And that'll be - pretty much - that. Until Christmas Day and possibly (part of) Christmas Eve. I always like to think I'll sit down with Handel's Messiah on Christmas Eve. A nightcap, close family, a bit of reflection. It never happens. Usually we get stuck watching crappy TV and having a political argument around the table. Buy hey. So be it.
From time to time I ask for guest blogs - I never posted this one when it arrived. It seemed (just a little) absurd. But then I realised thinking something is absurd has never stopped me from posting. Credited to CLAUDETTE LUCK, here's a piece about - well - you tell me...Real? Hoax? Embarrassing? Thought provoking? Almost all of the above?
One thing I have learnt over many years as a rock writer is that famous people are just people when it all comes down to it. They have feelings and suffer the same pitfalls in life as everyone else.
I believe it is important for a writer to separate the career from the person. It disgusts me to see writers criticising the person instead of the music they have created.
I believe women music writers do a better job of interviewing musicians because women are naturally more in tune with their emotions. Music is essentially emotion. Male music writers are fantastic at the mechanical side of things: "how many mics did you use to record?" etc but when it comes to the raw guts of what made the music what it was and the passion behind it, women aren't afraid to get straight down to it.
I was once invited to interview a big-name star backstage at a show in Amsterdam. In the world of rock'n'roll it doesn't get much bigger than this guy. His group had just released an album that was number one all over the world.
On Sunday night I was lucky enough to see Iris DeMent and Greg Brown perform in Wellington at the lovely venue, Old St Paul's. Now, I've been to a few shows at Old St Paul's over the years - most recently the Don McGlashan and Dave Dobbyn gig; also a really good show. But I never thought I'd see Iris DeMent. It seems she never planned to come to New Zealand either, she seemed genuinely overwhelmed with the response - that there were people this far away from her home that had heard of her; that were waiting to hear her.
I turned up early on Sunday to nab a pew (as it were). I have my spot at that church - down the back, in the corner, but still with vision. So I was there about an hour before the performance. And so was half the audience. It was full just before start-time and Iris' husband Greg Brown, no slouch - a very fine songwriter, in fact plenty of people were there to see and hear him first and foremost - played a great wee set.
But hearing Iris DeMent sing was something else.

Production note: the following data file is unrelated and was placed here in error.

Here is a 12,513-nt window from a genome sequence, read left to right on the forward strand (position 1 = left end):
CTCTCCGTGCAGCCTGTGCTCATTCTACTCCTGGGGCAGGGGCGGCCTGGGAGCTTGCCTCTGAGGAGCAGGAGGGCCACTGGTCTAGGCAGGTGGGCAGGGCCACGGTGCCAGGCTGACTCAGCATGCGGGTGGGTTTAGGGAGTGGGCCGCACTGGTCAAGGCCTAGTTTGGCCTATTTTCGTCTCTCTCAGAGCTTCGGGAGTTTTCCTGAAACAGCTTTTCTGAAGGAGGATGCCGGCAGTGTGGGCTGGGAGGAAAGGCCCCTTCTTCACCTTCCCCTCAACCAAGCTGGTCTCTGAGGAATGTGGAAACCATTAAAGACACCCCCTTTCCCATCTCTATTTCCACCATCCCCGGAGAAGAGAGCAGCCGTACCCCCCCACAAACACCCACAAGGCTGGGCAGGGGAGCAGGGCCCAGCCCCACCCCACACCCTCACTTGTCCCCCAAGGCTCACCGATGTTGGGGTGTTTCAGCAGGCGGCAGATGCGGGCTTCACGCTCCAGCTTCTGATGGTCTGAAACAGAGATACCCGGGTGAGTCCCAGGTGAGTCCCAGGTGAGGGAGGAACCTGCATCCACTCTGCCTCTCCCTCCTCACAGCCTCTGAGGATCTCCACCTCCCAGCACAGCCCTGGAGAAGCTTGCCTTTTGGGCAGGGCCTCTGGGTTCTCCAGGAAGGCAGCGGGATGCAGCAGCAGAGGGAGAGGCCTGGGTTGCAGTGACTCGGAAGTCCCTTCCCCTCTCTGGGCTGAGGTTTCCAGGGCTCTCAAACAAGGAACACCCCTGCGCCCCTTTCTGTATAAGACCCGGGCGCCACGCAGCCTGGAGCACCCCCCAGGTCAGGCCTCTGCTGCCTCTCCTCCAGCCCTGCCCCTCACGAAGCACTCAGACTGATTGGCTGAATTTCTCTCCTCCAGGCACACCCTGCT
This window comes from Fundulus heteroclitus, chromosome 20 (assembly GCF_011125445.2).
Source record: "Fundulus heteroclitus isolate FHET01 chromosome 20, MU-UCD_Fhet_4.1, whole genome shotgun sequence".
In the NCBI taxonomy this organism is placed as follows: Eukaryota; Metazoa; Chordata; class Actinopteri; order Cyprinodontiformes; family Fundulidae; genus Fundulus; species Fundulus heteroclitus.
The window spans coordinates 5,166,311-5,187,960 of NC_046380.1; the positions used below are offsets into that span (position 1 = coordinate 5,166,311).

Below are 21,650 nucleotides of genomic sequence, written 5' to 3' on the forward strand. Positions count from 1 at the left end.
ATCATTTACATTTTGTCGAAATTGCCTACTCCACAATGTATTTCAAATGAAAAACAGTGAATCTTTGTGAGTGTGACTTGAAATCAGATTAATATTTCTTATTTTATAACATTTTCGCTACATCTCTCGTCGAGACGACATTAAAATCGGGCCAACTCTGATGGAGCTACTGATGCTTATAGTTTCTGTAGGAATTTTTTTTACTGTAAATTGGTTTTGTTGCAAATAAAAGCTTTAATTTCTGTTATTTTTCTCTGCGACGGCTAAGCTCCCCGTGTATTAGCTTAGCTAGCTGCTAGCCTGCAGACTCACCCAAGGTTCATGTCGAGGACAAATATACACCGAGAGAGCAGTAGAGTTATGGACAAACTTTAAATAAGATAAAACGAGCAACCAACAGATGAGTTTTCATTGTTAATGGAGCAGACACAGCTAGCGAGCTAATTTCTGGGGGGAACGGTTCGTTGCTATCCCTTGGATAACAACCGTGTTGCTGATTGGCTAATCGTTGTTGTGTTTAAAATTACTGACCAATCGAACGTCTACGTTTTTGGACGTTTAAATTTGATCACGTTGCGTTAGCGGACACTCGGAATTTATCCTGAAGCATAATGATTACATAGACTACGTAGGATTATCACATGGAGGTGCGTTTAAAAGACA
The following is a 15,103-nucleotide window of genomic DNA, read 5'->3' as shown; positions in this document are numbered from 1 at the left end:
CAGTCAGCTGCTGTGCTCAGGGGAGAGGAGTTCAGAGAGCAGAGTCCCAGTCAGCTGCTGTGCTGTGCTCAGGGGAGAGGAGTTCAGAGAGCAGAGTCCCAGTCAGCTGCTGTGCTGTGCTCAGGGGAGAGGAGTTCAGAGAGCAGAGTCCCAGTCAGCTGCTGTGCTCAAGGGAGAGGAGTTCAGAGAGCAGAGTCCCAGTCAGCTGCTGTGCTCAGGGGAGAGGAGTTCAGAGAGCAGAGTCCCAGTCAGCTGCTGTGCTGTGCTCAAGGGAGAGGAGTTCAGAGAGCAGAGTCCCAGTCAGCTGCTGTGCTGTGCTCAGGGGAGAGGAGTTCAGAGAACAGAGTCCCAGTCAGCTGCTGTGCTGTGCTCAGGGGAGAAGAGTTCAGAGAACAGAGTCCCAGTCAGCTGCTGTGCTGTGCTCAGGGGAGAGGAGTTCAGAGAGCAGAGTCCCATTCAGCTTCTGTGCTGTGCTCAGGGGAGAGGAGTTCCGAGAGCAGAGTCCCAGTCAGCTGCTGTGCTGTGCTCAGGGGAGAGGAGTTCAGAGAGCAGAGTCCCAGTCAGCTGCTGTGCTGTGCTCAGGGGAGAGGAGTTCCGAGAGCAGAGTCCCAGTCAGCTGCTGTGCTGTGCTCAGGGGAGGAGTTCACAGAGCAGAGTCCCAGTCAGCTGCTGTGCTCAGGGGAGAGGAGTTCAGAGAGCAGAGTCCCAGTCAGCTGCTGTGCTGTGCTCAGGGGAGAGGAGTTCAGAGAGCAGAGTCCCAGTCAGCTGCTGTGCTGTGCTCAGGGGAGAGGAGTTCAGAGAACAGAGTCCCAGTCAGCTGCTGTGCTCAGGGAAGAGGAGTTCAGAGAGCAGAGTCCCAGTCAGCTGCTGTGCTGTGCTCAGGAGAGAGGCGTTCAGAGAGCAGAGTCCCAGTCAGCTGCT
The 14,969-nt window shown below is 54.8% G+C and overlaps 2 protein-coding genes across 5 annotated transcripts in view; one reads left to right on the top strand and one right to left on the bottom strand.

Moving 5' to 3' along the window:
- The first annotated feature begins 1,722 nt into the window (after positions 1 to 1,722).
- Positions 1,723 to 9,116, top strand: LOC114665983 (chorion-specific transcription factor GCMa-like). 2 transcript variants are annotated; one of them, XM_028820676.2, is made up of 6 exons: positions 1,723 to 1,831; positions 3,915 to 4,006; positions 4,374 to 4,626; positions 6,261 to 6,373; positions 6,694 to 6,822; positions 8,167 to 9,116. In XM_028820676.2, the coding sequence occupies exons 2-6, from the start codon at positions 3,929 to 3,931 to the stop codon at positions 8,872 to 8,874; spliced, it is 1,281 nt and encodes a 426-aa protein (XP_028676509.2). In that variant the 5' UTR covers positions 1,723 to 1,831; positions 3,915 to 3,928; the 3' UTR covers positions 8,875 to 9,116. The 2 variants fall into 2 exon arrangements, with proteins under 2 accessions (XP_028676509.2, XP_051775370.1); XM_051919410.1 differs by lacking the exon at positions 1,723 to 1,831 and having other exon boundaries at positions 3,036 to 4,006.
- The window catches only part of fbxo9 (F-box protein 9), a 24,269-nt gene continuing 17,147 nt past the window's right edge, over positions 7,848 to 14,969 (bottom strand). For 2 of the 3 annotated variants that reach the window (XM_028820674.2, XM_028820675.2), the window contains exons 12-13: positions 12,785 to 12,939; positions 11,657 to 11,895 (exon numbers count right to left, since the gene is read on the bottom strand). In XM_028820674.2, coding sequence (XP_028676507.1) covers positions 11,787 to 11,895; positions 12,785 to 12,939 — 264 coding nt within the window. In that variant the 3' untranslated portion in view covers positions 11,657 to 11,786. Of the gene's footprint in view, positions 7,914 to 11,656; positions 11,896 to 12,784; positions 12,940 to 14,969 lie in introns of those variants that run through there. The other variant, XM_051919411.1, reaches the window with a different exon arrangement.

I first got hooked into her music with the 2004 album, Lifeline. That album captivated me - she was Tammy Wynette and Loretta Lynn. She sounded like she might have gone to school, rubbed shoulders at least, with Bessie Smith. She sounded not of this world. She was beaming in songs from another era; these heartfelt performances, real tear-jerkers. Just beautiful.
That was it for me - a fan. I traced the sound back - picked up earlier albums by her and earlier albums I figured might have influenced her. I've kept listening to Iris DeMent across the years but I never expected to see her perform live.
I recently finished reading Linda Ronstadt's book. What a wonderful read - music fans should get this straight away - a great summer read. You don't have to be a Linda Ronstadt fan. I couldn't have told you, ahead of reading the book, that I was the world's biggest Ronstadt fan. But I was certainly aware of her, I liked her voice...
Ronstadt was a huge star in the 1970s and I knew the obvious material - You're No Good, Blue Bayou, When Will I Be Loved, Different Drum - she was a pin-up star. And a serious country-crossover act. She was an adaptable singer too - there was this country hue to her material but she could sing rock. And folk. And show tunes.
She became an iconic duet partner (think of her work with Aaron Neville - he told me "something magical happens" when they sing) and a go-to backing vocalist, working with anyone and everyone.
I remembered her name from the radio when she would pop up on a newer favourite album like Neil Young's Freedom and then there was her duo album with Emmylou Harris; one of my favourite records. The pair recorded a Trios project with Dolly Parton also.
So I'm not at all trying to tell you that I'm not a fan of Linda Ronstadt, I've always been aware of her. But I wasn't expecting to love her book quite so much.